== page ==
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Man Slips into Coma After 9 Hour ER Wait-Dies 2 years Later-Family Suing Hospital

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posted on Sep, 27 2017 @ 10:19 AM
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In 2014 a 53 year old man went to the ER with a head wound, he was punched. He received initial ER Triage treatment and was told to sit in a secondary area to be monitored. After sitting for 9 hours he slipped into a coma and died 2 years later in the hospital.


A New York City hospital is being sued after video showed a man with a head injury sitting in an emergency room so long he slipped into a coma before he was noticed by workers there.

The family of Angel Rivera says that the 53-year-old spent two years in that coma and died in 2016 without ever waking up after going to the ER at Lincoln Hospital in the Bronx in 2014. Video from the hospital shows Rivera sitting unattended for more than 9 hours before someone noticed him unconscious and bleeding from the nose.
www.nbcnewyork.com...


The hospital called his name, and he didn't (or couldn't?) respond, so they thought he had left. But he was sitting right where he was left. They did find him nearly 10 hours later, but by then the hospital had to load him on a gurney as he had slipped into a coma.


Rivera went to the hospital after getting punched in the head during a fight with a friend, according to the family.

At one point hours later, hospital workers called his name, and when he didn’t respond, the family said workers assumed he’d left.

But he was still there -- nearly 10 hours of video showed he had never left.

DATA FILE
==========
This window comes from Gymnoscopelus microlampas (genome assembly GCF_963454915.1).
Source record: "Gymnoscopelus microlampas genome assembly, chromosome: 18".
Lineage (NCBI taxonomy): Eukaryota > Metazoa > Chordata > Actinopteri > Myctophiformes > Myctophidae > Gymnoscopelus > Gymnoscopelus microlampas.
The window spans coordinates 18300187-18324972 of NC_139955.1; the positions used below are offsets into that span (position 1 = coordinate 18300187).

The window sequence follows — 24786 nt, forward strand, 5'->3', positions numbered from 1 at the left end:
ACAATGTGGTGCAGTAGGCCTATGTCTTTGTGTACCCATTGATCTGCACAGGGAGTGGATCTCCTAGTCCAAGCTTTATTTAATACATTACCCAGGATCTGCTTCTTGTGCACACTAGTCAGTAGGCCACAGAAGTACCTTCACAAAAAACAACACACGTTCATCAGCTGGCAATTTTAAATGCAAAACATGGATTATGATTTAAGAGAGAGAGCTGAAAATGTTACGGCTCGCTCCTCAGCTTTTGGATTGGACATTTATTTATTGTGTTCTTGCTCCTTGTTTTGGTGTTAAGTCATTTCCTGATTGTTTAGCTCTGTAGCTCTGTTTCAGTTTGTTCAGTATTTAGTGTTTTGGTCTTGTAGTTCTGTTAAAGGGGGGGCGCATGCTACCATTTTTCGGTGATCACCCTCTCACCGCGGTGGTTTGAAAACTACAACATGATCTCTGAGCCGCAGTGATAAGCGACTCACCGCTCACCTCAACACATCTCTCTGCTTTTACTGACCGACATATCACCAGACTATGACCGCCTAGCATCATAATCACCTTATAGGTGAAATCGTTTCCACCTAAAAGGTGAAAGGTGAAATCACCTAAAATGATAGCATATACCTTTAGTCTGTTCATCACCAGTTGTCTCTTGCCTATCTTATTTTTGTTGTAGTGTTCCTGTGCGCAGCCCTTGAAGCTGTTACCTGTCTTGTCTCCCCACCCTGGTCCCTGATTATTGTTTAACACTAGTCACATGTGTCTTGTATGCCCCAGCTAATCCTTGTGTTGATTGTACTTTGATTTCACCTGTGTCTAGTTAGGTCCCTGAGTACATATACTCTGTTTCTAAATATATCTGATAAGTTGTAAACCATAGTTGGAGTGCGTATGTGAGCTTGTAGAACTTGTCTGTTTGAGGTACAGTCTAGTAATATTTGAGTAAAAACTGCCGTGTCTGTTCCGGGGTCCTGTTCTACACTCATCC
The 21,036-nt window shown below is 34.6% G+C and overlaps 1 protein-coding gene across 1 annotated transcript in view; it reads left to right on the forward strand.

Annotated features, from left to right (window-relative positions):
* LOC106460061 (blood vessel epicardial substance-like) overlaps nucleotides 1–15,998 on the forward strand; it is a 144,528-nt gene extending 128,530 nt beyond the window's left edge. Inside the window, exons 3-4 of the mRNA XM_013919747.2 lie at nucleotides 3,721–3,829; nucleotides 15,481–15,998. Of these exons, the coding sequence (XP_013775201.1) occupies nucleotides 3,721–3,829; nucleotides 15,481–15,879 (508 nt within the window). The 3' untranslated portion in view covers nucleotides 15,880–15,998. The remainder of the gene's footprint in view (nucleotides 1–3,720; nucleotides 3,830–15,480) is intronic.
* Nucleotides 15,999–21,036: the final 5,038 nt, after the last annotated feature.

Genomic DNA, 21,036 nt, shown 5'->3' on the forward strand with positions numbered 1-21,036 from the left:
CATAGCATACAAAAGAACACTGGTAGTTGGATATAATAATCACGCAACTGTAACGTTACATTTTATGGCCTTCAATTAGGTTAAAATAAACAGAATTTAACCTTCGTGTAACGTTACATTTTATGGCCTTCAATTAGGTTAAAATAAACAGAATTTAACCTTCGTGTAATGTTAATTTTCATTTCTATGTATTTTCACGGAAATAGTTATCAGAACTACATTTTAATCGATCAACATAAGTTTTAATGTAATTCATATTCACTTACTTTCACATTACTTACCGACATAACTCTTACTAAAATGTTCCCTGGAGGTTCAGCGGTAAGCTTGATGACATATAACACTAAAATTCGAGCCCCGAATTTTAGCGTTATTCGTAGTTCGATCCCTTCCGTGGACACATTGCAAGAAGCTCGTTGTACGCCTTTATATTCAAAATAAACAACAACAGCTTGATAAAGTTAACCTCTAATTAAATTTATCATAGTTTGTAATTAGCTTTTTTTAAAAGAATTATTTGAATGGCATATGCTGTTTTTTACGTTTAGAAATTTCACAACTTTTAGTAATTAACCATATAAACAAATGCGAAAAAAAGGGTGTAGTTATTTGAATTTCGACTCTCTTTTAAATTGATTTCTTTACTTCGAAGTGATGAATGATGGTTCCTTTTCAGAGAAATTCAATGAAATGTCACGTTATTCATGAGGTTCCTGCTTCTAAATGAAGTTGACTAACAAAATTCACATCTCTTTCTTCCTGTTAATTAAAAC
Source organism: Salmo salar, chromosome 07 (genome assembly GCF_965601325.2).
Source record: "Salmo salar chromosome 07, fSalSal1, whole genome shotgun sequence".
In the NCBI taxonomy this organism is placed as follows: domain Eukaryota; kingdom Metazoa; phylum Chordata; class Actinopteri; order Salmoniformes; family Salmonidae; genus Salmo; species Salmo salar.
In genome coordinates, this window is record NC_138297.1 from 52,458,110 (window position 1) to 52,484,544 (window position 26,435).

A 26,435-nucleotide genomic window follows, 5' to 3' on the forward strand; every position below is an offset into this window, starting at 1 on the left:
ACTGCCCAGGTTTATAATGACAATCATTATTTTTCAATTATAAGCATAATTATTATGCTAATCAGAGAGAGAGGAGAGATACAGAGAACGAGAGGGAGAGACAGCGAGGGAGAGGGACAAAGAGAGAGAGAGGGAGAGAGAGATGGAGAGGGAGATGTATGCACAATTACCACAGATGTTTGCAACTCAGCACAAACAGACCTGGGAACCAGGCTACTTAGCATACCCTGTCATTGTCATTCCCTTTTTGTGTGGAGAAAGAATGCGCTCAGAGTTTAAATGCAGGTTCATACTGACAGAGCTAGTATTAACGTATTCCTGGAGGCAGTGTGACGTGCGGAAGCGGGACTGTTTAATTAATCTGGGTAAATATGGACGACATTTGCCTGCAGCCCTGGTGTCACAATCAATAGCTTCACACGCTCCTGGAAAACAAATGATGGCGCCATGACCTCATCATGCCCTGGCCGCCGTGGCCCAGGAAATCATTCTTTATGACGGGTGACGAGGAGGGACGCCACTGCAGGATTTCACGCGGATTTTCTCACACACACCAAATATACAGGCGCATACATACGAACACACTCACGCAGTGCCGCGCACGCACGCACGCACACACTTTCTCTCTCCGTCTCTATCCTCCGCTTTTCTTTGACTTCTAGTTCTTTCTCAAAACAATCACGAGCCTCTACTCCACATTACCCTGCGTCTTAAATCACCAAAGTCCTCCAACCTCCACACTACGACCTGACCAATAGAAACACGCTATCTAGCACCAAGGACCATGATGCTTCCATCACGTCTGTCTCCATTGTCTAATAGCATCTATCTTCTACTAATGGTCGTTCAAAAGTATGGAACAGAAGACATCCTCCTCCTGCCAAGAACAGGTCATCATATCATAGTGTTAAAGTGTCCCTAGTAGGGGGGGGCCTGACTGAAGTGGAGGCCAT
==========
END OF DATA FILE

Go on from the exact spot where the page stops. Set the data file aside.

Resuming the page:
"They lost him in plain sight," said Mark Brodner, the family's attorney. "He was within feet of hospital personnel who for a period of 9 hours didn't remember that he was even there."

Hospital workers eventually tended to Rivera a second time, and video shows him being loaded into a gurney. But his family said he never again regained consciousness.




posted on Sep, 27 2017 @ 10:31 AM
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originally posted by: seasonal
In 2014 a 53 year old man went to the ER with a head wound, he was punched. He received initial ER Triage treatment and was told to sit in a secondary area to be monitored. After sitting for 9 hours he slipped into a coma and died 2 years later in the hospital.


A New York City hospital is being sued after video showed a man with a head injury sitting in an emergency room so long he slipped into a coma before he was noticed by workers there.

The family of Angel Rivera says that the 53-year-old spent two years in that coma and died in 2016 without ever waking up after going to the ER at Lincoln Hospital in the Bronx in 2014. Video from the hospital shows Rivera sitting unattended for more than 9 hours before someone noticed him unconscious and bleeding from the nose.
www.nbcnewyork.com...


The hospital called his name, and he didn't (or couldn't?) respond, so they thought he had left. But he was sitting right where he was left. They did find him nearly 10 hours later, but by then the hospital had to load him on a gurney as he had slipped into a coma.


Rivera went to the hospital after getting punched in the head during a fight with a friend, according to the family.

At one point hours later, hospital workers called his name, and when he didn’t respond, the family said workers assumed he’d left.

But he was still there -- nearly 10 hours of video showed he had never left.

"They lost him in plain sight," said Mark Brodner, the family's attorney. "He was within feet of hospital personnel who for a period of 9 hours didn't remember that he was even there."

Hospital workers eventually tended to Rivera a second time, and video shows him being loaded into a gurney. But his family said he never again regained consciousness.